In the midst of this suffering, in the midst of hardship, God administers his test and it comes in a heart-wrenching format. God loves you: True or False? We know our Bibles, we know God’s promise, yet this seems so foreign to what we know of him so…wrong. And we can’t help but cry out, “Lord, how can you do this to me?” We can’t help but agonize over the seeming contradiction between God’s promise to love us as our dear Father and yet the abusive actions that he allows toward us, his children. So, we wonder if our God is really our enemy.
That makes me think of last week when Pastor Casmer joked about inviting media cameras into our church this Sunday. Do you remember that? Think if that had happened today. Picture cameras in the back microphones and recorders out, this lesson from God’s Word is read. The widow’s son dies. Then is brought back to life. What might the headlines say? Cruel God kills child then raises him just because. So called God goes to extremes to convince a woman he’s not a liar. Maybe something a little shorter, Why, God why?
Are those headlines any different than the thoughts we might have in moments of suffering, in the face of tragedy? Yet, even though those might at times be our thoughts, even though we might find ourselves angry and frustrated with God, amidst our shouts of why, we who bear that name tag that mark us as the Lord’s find that there is a hope that exists even in the worst of suffering. Because so often it is that suffering that shows us just how lost and in need we are on our own. It’s a terrible lesson, but one we all need.
And the lesson is this: There is no hiding place in the valley of suffering…except in God himself. The woman recognized this even in her grief. Look at what she did when Elijah asked her to “Give me your son.” She did. She released her embrace on her lifeless son. She, even in this tragedy, hoped beyond hope that the God she had come to know might have compassion.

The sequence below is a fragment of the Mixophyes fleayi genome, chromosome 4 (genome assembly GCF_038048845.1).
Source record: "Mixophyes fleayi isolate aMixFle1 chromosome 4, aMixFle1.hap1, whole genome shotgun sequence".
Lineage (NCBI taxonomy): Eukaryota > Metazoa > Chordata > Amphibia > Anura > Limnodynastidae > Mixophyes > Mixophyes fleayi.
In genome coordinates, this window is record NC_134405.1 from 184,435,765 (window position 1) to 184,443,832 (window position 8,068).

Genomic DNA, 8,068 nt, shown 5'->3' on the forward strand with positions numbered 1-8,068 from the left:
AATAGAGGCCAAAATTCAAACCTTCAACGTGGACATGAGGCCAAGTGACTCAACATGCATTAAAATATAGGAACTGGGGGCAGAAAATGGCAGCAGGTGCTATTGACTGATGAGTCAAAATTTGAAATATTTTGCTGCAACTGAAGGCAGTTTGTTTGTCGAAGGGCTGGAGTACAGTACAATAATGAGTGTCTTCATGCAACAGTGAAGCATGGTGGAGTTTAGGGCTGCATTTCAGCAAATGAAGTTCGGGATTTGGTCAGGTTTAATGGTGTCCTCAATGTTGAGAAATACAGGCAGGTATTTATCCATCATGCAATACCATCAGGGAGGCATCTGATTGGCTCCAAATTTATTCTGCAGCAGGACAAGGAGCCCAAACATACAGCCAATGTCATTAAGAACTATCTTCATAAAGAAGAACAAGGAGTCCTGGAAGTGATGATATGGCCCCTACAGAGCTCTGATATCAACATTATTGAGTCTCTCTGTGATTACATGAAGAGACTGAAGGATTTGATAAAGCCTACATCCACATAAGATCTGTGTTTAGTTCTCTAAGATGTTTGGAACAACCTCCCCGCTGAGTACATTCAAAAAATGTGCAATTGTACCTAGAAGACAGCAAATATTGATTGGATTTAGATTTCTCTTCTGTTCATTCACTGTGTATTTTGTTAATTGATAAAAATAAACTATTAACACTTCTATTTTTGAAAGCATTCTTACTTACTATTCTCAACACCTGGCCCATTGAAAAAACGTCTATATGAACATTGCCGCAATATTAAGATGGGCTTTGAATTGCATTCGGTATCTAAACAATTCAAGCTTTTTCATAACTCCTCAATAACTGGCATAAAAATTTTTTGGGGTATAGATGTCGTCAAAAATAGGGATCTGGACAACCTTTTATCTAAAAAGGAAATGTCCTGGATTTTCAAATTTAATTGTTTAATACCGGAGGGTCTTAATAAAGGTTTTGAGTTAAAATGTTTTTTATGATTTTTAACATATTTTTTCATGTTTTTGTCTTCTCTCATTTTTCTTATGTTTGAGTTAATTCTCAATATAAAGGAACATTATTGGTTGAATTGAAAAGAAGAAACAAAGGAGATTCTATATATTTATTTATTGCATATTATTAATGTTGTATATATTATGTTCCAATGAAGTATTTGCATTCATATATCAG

It is here that we then catch Elijah’s shout of why. As he took that son from his mother’s arms, he lifted his voice to God lamenting the tragedy, “O LORD my God, have you brought tragedy also upon this widow I am staying with, by causing her son to die?” Elijah didn’t wonder if God was behind the child’s death. He knew he was – God controls everything – but he seemed to wonder why. Yet, in that shout of why, Elijah knew to whom he was speaking. This was God, the God who had been with him and allowed him to do miracles, and so he prayed for one more. “O Lord my God, let this boy’s life return to him!”
In this moment of suffering, both the widow and the prophet turned of all things to the cause of their suffering, they looked to God. They didn’t do it stoically and with grace, but screaming and begging, lost in despair. And what did they find? Not the answer to their shout of why, but instead they found the love that they humbly knew they didn’t deserve as God raised the dead to life. “Your Son is alive!” In this way, through this suffering God led that widow to confess, to believe, in him and the Savoir still to come. “Now I know…that the word of the LORD from your mouth is the truth.” And, Elijah? He wrestled with God in prayer. This moment forced him to trust and rely on God more than anything else as he boldly prayed for a miracle that had never happened before.
But you know this leads me to my own shout of why. Why would God care about that boy and the widow, why would he listen and answer the prayer or Elijah? And why today does he still care and listen to people like us? The answer lies there on that road in our gospel lesson as we see that man of suffering, Jesus, walking towards death, a coffin of a different widow, this one from a town called Nain. And as the two meet – Jesus and death – we read these simple but powerful words, “His heart went out.” God cared. Why? Because that’s who he is, he is love. That’s why Jesus was on that road not to just raise one dead son, but to raise us all and make us sons and daughters of the Father.
So it is in our own shouts of why, in our own suffering and frustrations of life we find that same loving God. Not him justifying his ways, but him justifying us. Showing us the real answer, we need to hear; that in this world of sin and suffering the only comfort the only peace we will ever find is found in Jesus himself. Look for him. Not to blame him but to hear his final answer to our shout of why. A suffering, a death – his own – and three days later life. Life, perfect, glorious, and everlasting for us all. Amen.